During the recovery process, snapshots can be badged after review to easily identify their state. Snapshots can be identified as being clean, having concerns, malware being present, or being encrypted. This process is manual, as snapshots will default to having no badge. Once a snapshot has been badged, the badge will show up in the Guided Restore Point timeline to facilitate further snapshot selection activities.


Comment / Use

Not badged (default)

No information on the security status of this snapshot.


This snapshot is safe.


Some of the data in this snapshot might be compromised, but overall infection is uncertain.


Vulnerabilities and malware infections were found on the VM snapshot.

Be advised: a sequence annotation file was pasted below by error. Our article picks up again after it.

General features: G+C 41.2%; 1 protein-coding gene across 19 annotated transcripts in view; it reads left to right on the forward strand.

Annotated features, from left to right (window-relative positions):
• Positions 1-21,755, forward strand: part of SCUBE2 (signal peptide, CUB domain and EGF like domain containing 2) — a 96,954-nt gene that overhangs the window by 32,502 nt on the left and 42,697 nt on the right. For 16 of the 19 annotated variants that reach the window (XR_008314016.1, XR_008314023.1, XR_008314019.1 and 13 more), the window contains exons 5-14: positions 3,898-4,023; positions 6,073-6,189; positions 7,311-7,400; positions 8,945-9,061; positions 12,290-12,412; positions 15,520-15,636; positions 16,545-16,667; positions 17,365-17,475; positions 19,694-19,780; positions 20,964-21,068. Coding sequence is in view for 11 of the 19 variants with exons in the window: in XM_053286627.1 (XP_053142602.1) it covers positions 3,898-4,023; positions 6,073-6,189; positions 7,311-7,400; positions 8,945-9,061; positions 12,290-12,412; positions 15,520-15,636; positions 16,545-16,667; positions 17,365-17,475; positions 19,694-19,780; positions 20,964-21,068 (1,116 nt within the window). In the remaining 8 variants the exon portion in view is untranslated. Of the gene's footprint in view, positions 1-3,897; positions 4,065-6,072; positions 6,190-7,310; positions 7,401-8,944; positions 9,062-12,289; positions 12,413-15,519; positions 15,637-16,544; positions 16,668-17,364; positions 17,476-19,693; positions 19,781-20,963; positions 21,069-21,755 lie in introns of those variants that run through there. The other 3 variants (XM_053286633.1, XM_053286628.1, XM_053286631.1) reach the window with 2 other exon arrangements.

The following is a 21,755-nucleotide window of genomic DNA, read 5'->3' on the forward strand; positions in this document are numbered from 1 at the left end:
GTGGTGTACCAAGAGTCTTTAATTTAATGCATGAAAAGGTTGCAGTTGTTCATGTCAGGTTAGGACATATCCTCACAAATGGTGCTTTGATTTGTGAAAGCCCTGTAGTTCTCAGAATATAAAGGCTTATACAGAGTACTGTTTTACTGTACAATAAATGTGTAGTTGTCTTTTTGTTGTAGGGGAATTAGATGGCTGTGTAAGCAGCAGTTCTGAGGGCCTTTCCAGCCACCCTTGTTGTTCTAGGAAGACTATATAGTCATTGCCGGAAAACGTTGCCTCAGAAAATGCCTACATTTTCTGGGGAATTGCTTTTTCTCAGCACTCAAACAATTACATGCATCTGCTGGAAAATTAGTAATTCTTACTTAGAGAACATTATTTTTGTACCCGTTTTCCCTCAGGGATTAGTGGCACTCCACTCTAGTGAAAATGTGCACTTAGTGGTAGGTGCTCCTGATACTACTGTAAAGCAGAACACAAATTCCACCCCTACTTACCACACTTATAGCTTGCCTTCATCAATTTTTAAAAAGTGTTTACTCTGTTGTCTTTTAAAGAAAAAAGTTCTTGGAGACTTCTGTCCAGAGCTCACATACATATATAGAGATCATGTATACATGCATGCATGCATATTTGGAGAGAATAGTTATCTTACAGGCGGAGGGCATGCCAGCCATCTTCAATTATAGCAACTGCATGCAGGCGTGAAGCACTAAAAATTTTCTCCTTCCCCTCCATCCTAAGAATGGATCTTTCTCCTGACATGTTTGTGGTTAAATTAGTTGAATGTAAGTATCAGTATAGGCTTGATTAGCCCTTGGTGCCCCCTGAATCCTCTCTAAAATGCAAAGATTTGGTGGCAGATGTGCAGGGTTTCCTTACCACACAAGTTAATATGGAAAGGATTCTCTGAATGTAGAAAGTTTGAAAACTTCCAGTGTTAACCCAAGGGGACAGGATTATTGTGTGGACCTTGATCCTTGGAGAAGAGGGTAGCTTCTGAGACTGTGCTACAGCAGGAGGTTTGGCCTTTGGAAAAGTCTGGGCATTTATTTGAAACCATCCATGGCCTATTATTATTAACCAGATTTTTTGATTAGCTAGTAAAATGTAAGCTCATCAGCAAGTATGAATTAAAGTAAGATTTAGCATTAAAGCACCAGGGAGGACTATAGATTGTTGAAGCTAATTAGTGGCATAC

Data in this snapshot is encrypted by ransomware.

Change Rate and Entropy

Based on common actions performed by current malware, change rate and entropy are indicators of malware activity. Understanding how these metrics can be used to locate points of potential malware execution is best conveyed through an example. Spikes in either of these two graphs may signify that malware has begun deleting or encrypting data within the virtual machine. This information, presented in a pair of histograms can quickly guide the selection of points in time when such activities have occurred and enable recovery from the nearest snapshot prior to the malicious activity.

Ransomware Recovery Flow